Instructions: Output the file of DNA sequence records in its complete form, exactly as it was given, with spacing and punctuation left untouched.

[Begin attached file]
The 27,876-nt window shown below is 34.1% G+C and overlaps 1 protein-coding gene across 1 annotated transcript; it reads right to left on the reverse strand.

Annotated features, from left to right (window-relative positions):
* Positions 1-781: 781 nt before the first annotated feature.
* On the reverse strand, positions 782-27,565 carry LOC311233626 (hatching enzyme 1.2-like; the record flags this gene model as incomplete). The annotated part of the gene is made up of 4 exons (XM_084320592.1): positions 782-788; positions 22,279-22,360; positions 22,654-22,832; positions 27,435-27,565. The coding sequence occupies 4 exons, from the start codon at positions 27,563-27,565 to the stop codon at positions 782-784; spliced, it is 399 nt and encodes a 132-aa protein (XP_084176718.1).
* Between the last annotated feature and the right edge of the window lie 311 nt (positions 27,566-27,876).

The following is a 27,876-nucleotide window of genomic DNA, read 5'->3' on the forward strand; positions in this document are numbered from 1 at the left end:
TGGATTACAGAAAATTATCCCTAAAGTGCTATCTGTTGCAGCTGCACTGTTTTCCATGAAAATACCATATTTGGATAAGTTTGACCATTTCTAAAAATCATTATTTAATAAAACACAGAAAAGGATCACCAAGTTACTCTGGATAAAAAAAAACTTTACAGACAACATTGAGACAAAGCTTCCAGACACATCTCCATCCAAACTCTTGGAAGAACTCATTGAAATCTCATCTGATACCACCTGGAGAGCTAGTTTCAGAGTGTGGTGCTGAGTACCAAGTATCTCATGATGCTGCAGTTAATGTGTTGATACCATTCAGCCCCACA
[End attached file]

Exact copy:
The 27,876-nt window shown below is 34.1% G+C and overlaps 1 protein-coding gene across 1 annotated transcript; it reads right to left on the reverse strand.

Annotated features, from left to right (window-relative positions):
* Positions 1-781: 781 nt before the first annotated feature.
* On the reverse strand, positions 782-27,565 carry LOC311233626 (hatching enzyme 1.2-like; the record flags this gene model as incomplete). The annotated part of the gene is made up of 4 exons (XM_084320592.1): positions 782-788; positions 22,279-22,360; positions 22,654-22,832; positions 27,435-27,565. The coding sequence occupies 4 exons, from the start codon at positions 27,563-27,565 to the stop codon at positions 782-784; spliced, it is 399 nt and encodes a 132-aa protein (XP_084176718.1).
* Between the last annotated feature and the right edge of the window lie 311 nt (positions 27,566-27,876).

The following is a 27,876-nucleotide window of genomic DNA, read 5'->3' on the forward strand; positions in this document are numbered from 1 at the left end:
TGGATTACAGAAAATTATCCCTAAAGTGCTATCTGTTGCAGCTGCACTGTTTTCCATGAAAATACCATATTTGGATAAGTTTGACCATTTCTAAAAATCATTATTTAATAAAACACAGAAAAGGATCACCAAGTTACTCTGGATAAAAAAAAACTTTACAGACAACATTGAGACAAAGCTTCCAGACACATCTCCATCCAAACTCTTGGAAGAACTCATTGAAATCTCATCTGATACCACCTGGAGAGCTAGTTTCAGAGTGTGGTGCTGAGTACCAAGTATCTCATGATGCTGCAGTTAATGTGTTGATACCATTCAGCCCCACA